CHICAGO -- Getting stranded at an airport once meant enduring hours of boredom in a kind of travel purgatory with nothing to eat but fast food.
But these days, it can seem more like passing through the gates of Shangri-la to find spas, yoga studios, luxury shopping and restaurant menus crafted by celebrity chefs in terminals with calming, sleek design.
Stung by airline bankruptcies and mergers, more North American airports are hunting for alternative revenue streams by hiring top design firms to transform once chaotic and dreary way stations into places of Zen-like tranquillity and luxury where people actually want to get stuck -- and spend money.
"It's classy, it's very classy... It makes you feel good about the layover," said Marty Rapp, 70, who was getting rosy-cheeked with the help of a large glass of merlot under ice-crystal chandeliers at Chicago-O'Hare's Ice Bar, whose white and softly reflective decor gives the feeling of being secluded in an igloo -- where everyone is drinking and merry.
Airport redesign has been accelerating in the past 10 years, fuelled by a U.S. airline industry beset by bankruptcies and consolidation that is less able to shoulder as much of the operating costs for city-owned airports through landing fees and gate rental. More revenue from better retail and dining helps make up the shortfall.
At the same time, travellers are becoming savvier and want more than just to get from A to B. The airport has become almost a destination in its own right, a place worthy of stopping off for a while for a little shopping or pampering.
"There's the ability to go swimming at some airports, there's the ability to actually perfect your golf swing at some airports, there is the ability to -- it's not just getting a quick massage on your shoulders -- it's almost really going to a spa in some cases," said Bill Hooper, an architect at global design firm Gensler, which has transformed airport terminals.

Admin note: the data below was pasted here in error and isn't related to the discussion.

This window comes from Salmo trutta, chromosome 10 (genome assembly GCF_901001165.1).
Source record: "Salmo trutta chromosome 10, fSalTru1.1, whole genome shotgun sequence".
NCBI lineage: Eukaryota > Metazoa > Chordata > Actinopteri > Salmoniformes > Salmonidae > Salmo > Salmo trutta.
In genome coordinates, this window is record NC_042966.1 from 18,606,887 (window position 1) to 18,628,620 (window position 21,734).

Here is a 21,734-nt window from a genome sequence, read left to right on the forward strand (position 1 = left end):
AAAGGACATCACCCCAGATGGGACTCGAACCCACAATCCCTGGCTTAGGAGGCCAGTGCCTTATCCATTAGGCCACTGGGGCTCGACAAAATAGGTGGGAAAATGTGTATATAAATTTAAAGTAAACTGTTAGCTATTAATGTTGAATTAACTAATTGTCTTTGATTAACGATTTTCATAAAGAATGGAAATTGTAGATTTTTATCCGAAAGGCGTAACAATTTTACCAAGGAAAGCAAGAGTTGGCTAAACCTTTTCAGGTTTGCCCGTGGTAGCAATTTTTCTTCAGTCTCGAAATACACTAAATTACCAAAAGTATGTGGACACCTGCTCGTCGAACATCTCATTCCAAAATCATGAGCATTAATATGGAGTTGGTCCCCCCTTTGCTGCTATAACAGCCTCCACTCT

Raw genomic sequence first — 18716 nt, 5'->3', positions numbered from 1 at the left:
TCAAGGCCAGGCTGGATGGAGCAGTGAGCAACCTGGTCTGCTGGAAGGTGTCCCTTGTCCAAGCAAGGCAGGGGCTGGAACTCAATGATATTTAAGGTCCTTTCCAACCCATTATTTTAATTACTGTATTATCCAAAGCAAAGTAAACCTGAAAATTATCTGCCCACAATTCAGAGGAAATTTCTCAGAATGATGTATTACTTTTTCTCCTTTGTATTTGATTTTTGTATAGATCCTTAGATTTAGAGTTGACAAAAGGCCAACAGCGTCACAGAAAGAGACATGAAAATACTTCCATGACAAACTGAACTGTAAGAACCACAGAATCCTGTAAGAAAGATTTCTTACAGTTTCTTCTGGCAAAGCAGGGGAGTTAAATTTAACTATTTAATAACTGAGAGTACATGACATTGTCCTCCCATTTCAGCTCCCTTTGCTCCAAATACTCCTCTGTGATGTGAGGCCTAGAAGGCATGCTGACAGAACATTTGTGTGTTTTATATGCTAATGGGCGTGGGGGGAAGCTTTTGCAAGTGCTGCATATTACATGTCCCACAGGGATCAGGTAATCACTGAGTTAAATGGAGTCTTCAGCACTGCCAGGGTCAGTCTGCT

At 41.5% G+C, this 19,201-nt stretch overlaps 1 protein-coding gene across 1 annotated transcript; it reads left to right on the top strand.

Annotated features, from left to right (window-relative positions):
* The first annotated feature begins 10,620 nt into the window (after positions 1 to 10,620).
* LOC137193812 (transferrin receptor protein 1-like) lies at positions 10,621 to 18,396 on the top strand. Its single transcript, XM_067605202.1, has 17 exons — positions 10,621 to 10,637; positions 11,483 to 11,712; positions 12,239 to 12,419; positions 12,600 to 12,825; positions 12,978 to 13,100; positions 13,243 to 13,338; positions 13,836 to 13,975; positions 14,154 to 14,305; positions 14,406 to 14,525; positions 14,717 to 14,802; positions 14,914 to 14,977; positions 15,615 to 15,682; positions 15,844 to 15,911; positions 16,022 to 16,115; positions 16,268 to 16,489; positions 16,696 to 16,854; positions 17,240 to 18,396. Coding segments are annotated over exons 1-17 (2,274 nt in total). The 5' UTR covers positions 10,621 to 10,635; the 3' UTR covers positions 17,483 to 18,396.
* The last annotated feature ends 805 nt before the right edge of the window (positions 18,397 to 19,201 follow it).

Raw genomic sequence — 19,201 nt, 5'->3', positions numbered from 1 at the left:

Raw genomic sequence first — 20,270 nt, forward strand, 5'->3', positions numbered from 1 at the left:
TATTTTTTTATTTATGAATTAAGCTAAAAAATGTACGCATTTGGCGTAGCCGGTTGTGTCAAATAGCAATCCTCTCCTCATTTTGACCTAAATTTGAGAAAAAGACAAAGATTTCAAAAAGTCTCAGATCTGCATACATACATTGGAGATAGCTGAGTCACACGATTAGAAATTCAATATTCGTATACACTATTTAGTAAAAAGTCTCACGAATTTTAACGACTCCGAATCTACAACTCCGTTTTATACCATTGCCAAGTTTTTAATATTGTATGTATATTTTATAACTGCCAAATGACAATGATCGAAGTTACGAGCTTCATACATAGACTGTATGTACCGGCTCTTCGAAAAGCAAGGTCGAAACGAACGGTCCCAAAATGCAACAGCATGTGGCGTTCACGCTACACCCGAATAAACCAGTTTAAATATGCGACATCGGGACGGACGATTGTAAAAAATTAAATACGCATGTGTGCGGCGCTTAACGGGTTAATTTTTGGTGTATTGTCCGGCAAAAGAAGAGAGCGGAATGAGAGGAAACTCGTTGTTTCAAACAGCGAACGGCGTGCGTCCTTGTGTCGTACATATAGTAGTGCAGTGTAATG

The U.S. and Canada still lag behind Europe and Asia when it comes to the number of airports that are architectural gems and the array of unique offerings.
Stockholm's Arlanda Airport has a wedding package where couples can tie the knot in the control-tower balcony. And Seoul's Incheon International Airport is building a six-level terminal that will include a soaring glass-paneled ceiling giving passengers the feeling they are passing through a terrarium-like wonderland, complete with babbling brook, tropical plants and butterflies.
But North American airports are catching up. Space-age-looking redevelopment at Denver International Airport, slated to be finished by 2015, includes a Westin hotel and conference centre with a rooftop pool and views of the Rockies. With an outdoor plaza for events and a fast new rail line, the airport hopes to be seen as an extension of downtown, about 40 kilometres away.
Dallas-Fort Worth International Airport opened a nearly 1.6-kilometre-long walking path over mosaic floor art inside Terminal D in April. There are two optional cardio step courses leading up 55-foot high staircases, and the path ends at a free yoga studio, where barefoot travellers with a view of taxiing aircraft can stretch behind light-diffusing screens.
In a sense, airports have taken some of the members-only airline club lounge experience and opened it up for all.
"They're actually trying to create the same sort of sanctuary concept for the more casual traveller," Hooper said.
Business travellers in particular are catching on and actually choosing which airport they want to spend their layover in based on the offerings.
"Montreal (airport) has a smoked meat place ... and if I'm booking travel and I need to go back on the East Coast, sometimes I'll say, 'Can you get me to Montreal for an hour layover so I can have a smoked beef sandwich?' " said Wil Marchant, 40, who works for a financial services firm in Winnipeg.
The transformation is paying off.
Concessions revenue from food, beverage, retail and services at U.S. airports hit $1.5 billion in 2011, up 12 per cent from the year before.
-- The Associated Press